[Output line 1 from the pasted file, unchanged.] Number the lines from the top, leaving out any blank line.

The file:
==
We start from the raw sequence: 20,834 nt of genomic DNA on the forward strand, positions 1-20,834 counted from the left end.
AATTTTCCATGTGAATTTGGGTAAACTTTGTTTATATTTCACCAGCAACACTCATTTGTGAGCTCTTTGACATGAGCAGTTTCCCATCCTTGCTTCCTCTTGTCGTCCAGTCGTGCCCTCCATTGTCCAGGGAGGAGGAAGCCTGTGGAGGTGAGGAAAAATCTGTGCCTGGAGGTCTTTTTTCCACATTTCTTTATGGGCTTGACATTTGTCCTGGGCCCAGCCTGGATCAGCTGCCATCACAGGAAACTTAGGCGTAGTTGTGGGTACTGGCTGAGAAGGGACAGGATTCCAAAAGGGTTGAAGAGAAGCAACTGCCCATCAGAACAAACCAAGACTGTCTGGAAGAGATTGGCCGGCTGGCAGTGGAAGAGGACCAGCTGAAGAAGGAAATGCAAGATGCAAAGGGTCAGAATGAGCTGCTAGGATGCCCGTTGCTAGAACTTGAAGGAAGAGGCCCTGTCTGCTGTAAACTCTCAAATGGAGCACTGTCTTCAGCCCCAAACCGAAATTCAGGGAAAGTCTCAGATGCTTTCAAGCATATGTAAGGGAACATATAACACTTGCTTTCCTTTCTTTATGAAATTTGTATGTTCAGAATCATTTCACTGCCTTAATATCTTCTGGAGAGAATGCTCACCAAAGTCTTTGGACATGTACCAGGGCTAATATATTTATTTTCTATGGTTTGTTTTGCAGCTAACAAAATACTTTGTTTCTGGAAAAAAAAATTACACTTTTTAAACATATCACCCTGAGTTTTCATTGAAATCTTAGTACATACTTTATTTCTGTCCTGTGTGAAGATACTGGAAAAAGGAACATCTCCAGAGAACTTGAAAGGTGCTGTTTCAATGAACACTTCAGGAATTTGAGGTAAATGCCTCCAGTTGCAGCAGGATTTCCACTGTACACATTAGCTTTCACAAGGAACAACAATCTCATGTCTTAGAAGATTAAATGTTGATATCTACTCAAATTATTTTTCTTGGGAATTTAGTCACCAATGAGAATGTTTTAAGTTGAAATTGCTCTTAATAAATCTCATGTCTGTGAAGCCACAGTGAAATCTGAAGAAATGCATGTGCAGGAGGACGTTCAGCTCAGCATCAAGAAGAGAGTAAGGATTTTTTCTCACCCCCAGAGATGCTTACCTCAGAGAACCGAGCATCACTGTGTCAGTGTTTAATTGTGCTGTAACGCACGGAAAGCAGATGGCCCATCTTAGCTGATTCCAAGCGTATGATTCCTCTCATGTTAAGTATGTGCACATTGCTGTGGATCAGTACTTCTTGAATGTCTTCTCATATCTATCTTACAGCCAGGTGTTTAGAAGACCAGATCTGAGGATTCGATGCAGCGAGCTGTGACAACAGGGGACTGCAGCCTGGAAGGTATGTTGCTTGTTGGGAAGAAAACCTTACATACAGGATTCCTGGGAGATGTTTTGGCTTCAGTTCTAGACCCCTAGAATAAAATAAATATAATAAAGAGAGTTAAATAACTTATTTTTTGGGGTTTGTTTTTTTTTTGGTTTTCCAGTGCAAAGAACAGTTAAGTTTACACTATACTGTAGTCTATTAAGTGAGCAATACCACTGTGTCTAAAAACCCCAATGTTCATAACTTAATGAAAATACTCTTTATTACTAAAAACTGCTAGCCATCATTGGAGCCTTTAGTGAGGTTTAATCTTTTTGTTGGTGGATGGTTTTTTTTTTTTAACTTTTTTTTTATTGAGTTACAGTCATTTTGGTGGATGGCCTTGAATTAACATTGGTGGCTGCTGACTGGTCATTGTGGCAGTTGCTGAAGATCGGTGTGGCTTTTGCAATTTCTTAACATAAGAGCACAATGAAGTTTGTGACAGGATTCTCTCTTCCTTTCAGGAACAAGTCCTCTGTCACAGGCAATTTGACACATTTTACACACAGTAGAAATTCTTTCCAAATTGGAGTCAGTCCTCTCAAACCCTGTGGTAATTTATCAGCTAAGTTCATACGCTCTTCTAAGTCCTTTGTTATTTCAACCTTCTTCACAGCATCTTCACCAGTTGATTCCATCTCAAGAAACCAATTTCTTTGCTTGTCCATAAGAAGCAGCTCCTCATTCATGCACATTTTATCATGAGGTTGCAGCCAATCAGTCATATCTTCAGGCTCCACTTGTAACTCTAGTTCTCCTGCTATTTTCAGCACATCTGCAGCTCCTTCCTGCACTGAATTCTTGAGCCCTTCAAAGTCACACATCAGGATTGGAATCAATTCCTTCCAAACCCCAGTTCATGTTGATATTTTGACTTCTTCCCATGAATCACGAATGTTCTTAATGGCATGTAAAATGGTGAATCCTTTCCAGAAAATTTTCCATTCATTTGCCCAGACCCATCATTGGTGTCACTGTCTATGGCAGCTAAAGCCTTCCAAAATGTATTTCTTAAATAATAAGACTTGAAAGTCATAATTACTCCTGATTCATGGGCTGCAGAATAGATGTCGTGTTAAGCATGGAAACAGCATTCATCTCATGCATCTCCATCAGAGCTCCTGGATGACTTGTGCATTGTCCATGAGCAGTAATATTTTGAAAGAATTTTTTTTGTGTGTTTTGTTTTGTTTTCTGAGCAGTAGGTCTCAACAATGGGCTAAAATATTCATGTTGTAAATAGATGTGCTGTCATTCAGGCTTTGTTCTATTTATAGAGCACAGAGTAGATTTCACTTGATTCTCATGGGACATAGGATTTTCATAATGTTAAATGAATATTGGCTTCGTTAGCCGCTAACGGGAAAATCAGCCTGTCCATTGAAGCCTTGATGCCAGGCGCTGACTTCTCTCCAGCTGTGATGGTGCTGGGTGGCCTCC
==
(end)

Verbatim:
We start from the raw sequence: 20,834 nt of genomic DNA on the forward strand, positions 1-20,834 counted from the left end.